Pinner pupil scoops national Amnesty prize
Photograph available on request
A 14-year-old pupil from St Helen’s School in Northwood beat off competition from all across the UK to win a national design competition organised by Amnesty International.
As part of Amnesty International’s Speak Free education programme, schoolChildren's rights from across the country were asked to submit a sticker design to mark the human rights organisation’s 50th birthday – and Vicki Oyesola’s broken chain design came first out of 600 entrants.
Afterwards, Vicki said:
“I was completely shocked. It was a big surprise. Our form tutor told us it was a really big competition. It was one of those things you do and do not expect to hear anything about afterwards. It was a big shock. I was speechless.”
She went on to explain why she had chosen her particular design:
“I wanted to draw something that would stand out, and that would catch people’s eyes. I was trying to think of something simple, and at the same time trying to capture what Amnesty International is.
“Amnesty is an international organisation for human rights that tries to give everyone an equal chance of freedom and equal rights that everyone deserves.
“Normally chains are used to show people that are imprisoned or captured and how they are denied their human rights. I wanted to use the word freedom to break those chains.
“I then used the Amnesty candle in the word ‘freedom’, to make it clear that Amnesty International is what gives freedom.”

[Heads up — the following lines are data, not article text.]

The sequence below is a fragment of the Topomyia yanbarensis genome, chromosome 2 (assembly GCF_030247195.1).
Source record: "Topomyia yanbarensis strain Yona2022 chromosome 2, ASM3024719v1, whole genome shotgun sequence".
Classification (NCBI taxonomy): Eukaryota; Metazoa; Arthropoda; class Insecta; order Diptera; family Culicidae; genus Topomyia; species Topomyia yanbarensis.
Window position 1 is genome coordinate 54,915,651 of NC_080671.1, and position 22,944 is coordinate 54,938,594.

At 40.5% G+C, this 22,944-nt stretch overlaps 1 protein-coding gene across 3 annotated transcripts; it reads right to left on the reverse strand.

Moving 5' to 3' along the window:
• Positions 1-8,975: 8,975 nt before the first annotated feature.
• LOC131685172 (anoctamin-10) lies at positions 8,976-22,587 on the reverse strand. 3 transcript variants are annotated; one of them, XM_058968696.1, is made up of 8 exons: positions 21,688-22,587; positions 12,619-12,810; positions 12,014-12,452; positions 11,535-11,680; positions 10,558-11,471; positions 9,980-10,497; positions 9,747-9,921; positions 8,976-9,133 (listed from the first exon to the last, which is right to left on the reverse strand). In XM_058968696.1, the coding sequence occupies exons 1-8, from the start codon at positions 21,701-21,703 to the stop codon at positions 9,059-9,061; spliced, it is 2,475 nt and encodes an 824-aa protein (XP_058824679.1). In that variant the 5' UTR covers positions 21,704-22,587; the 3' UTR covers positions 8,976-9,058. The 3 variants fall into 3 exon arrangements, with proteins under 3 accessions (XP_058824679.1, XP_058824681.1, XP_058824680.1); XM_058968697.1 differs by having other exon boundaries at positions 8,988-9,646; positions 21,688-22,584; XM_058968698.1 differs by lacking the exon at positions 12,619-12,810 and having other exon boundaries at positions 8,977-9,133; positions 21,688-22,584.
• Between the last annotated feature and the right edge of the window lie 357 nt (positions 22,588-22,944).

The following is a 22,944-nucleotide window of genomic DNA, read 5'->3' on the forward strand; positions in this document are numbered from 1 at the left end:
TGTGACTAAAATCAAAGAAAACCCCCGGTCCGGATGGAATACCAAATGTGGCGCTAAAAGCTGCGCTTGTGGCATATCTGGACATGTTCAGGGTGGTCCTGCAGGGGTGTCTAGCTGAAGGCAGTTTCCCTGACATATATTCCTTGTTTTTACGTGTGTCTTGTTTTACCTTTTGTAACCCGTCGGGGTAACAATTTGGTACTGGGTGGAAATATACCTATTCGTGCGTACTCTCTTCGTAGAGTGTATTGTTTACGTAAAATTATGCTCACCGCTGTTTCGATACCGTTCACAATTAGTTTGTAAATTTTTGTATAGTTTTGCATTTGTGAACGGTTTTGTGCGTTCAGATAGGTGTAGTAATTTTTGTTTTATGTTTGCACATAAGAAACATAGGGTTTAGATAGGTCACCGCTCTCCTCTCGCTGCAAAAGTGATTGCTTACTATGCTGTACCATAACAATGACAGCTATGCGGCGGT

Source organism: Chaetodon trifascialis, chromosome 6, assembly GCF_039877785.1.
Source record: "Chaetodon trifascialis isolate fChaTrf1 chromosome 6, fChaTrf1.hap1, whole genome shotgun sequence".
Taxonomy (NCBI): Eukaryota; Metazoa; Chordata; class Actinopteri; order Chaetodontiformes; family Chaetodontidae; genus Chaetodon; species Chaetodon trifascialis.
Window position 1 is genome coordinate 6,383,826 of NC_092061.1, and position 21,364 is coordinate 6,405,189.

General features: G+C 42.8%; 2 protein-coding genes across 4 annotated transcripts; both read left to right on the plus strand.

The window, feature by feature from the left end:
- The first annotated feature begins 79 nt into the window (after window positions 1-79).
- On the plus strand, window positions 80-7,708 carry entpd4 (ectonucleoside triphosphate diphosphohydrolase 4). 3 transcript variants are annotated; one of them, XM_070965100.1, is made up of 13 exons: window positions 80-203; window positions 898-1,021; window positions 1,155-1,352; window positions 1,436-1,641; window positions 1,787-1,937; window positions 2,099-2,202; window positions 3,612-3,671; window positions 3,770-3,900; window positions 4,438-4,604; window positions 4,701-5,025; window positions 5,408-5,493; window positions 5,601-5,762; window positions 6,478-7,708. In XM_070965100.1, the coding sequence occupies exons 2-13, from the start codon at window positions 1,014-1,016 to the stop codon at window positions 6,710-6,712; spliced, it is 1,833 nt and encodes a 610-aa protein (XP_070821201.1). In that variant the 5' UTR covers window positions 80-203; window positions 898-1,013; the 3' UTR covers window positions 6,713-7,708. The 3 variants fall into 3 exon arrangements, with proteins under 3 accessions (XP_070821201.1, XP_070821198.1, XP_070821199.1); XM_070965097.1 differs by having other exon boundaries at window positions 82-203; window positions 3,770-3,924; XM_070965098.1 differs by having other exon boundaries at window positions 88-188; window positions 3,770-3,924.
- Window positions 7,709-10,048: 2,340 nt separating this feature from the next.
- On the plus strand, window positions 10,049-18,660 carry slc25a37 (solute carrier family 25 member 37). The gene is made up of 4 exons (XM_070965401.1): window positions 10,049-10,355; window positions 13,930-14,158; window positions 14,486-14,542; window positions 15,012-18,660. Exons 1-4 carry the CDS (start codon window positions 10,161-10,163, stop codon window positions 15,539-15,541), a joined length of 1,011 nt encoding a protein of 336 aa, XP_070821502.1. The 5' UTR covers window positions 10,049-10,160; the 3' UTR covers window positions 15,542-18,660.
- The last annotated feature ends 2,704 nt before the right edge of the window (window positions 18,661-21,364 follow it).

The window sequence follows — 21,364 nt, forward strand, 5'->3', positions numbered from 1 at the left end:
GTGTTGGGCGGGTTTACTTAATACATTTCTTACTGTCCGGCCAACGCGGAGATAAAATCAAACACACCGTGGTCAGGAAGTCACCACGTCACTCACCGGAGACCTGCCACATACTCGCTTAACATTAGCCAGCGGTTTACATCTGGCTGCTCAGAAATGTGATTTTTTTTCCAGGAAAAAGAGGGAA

Carolyn Hill, the Middle School head at St Helen’s, added:
“The Amnesty International Group at St Helen’s has a long tradition of raising awareness of on-going human rights abuses and has an active involvement in campaigns.
“Many girls in Year 9, studying human rights took the opportunity to enter the Amnesty sticker competition which was launched as part of Amnesty’s 50th Anniversary celebrations.
“We are delighted that talented Art student Vicki Oyesola won the national competition and that her simple message of freedom will be used to promote the Amnesty message.”
Amnesty International’s Dan Jones, who presented Vicki with a specially-made framed version of the winning entry at her school, added:
“Vicki’s design was the judge’s unanimous choice. In a single striking image it captures the fundamental aim of Amnesty: to break the chains of human rights abuse.”
The first runner up was Keziah Cooper of Littleover Community School in Derby for her beautiful design and slogan, summing up Amnesty's 50 year history: “One founder, fifty years, hundreds of campaigns, thousands of beneficiaries, millions of supporters.”